A terminally ill boy in Nashville, Tennessee had one final wish.
He wanted to meet Santa Claus.
And with just minutes to live, his wish was granted in one heartbreaking scene.
Eric Schmitt-Matzen is a dead-ringer for St. Nick.
He plays Santa Claus at about 80 events a year.
But a few weeks ago, he got a phone call that changed everything.
A nurse at a local hospital informed him that a dying 5-year-old boy had one final wish – he wanted to meet Santa Claus.
Informed the boy had just minutes to live, Schmitt-Matzen didn’t even have time to put on his full Santa outfit.
He raced to the hospital in time to see the boy, who looked like he was about to fall unconscious.
When Schmitt-Matzen light heartedly told the boy that he heard he was going to miss Christmas, the boy suddenly awoke and smiled.
The boy told him he was going to die and asked how he could tell when he got to where he was going.
Schmitt-Matzen said the boy should say he’s Santa’s number one elf and they’ll surely let him in.
Using his last bits of energy, he unwrapped the present “Santa” gave him – a toy his mother had bought – and gave Schmitt-Matzen a big hug.
Then he died in his arms.
Schmitt-Matzen recounts the scene to USA Today:
“Schmitt-Matzen got to the hospital in 15 minutes. He met the lad’s mother and several family members.
“She’d bought a toy from (the TV show) PAW Patrol and wanted me to give it to him,” he said, voice growing husky. “I sized up the situation and told everyone, ‘If you think you’re going to lose it, please leave the room. If I see you crying, I’ll break down and can’t do my job.’ ”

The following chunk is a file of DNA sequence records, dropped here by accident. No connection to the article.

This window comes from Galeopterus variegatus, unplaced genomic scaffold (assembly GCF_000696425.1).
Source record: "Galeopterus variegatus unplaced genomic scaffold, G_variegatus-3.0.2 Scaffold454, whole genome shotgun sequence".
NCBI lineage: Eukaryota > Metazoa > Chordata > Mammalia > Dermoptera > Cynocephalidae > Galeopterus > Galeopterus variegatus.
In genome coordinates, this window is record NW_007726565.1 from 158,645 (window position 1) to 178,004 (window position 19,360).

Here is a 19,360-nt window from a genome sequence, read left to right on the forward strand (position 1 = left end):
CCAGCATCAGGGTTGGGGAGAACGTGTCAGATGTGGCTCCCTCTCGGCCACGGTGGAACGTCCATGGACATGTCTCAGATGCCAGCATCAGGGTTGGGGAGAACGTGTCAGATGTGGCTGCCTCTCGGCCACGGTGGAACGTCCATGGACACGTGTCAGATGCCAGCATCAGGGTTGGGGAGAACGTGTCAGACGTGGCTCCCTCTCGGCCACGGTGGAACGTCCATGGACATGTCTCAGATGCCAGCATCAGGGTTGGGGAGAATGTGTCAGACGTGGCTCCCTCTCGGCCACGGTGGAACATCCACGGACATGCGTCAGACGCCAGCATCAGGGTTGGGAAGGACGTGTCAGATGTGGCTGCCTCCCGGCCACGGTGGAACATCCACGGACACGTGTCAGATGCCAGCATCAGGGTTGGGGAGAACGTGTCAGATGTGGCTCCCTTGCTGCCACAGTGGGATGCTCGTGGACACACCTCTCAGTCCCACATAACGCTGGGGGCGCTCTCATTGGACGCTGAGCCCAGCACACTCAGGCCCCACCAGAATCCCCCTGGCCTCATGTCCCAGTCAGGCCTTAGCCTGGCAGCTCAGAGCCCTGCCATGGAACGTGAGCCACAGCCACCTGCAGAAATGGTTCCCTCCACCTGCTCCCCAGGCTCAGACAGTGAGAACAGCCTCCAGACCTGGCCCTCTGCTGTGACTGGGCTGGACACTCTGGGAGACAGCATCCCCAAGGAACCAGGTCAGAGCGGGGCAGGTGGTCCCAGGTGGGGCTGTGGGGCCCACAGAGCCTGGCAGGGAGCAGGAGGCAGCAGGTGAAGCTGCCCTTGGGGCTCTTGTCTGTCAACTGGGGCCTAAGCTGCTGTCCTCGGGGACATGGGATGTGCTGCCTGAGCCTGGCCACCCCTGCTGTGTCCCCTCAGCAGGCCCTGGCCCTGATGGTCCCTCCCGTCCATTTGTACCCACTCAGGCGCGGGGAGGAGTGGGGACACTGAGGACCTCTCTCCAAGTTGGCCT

Nobody entered with him. They watched, sobbing, from a hallway window in the Intensive Care Unit.
“When I walked in, he was laying there, so weak it looked like he was ready to fall asleep. I sat down on his bed and asked, ‘Say, what’s this I hear about you’re gonna miss Christmas? There’s no way you can miss Christmas! Why, you’re my Number One elf!
“He looked up and said, ‘I am?’
“I said, ‘Sure!’
“I gave him the present. He was so weak he could barely open the wrapping paper. When he saw what was inside, he flashed a big smile and laid his head back down.
‘“They say I’m gonna die,’ he told me. ‘How can I tell when I get to where I’m going?’
“I said, ‘Can you do me a big favor?’
“He said, ‘Sure!’
“When you get there, you tell ’em you’re Santa’s Number One elf, and I know they’ll let you in.
“He said, ‘They will?’
“I said, ‘Sure!’
“He kinda sat up and gave me a big hug and asked one more question: ‘Santa, can you help me?’
“I wrapped my arms around him. Before I could say anything, he died right there. I let him stay, just kept hugging and holding on to him.
“Everyone outside the room realized what happened. His mother ran in. She was screaming, ‘No, no, not yet!’ I handed her son back and left as fast as I could.
“I spent four years in the Army with the 75th Rangers, and I’ve seen my share of (stuff). But I ran by the nurses’ station bawling my head off. I know nurses and doctors see things like that every day, but I don’t know how they can take it.’”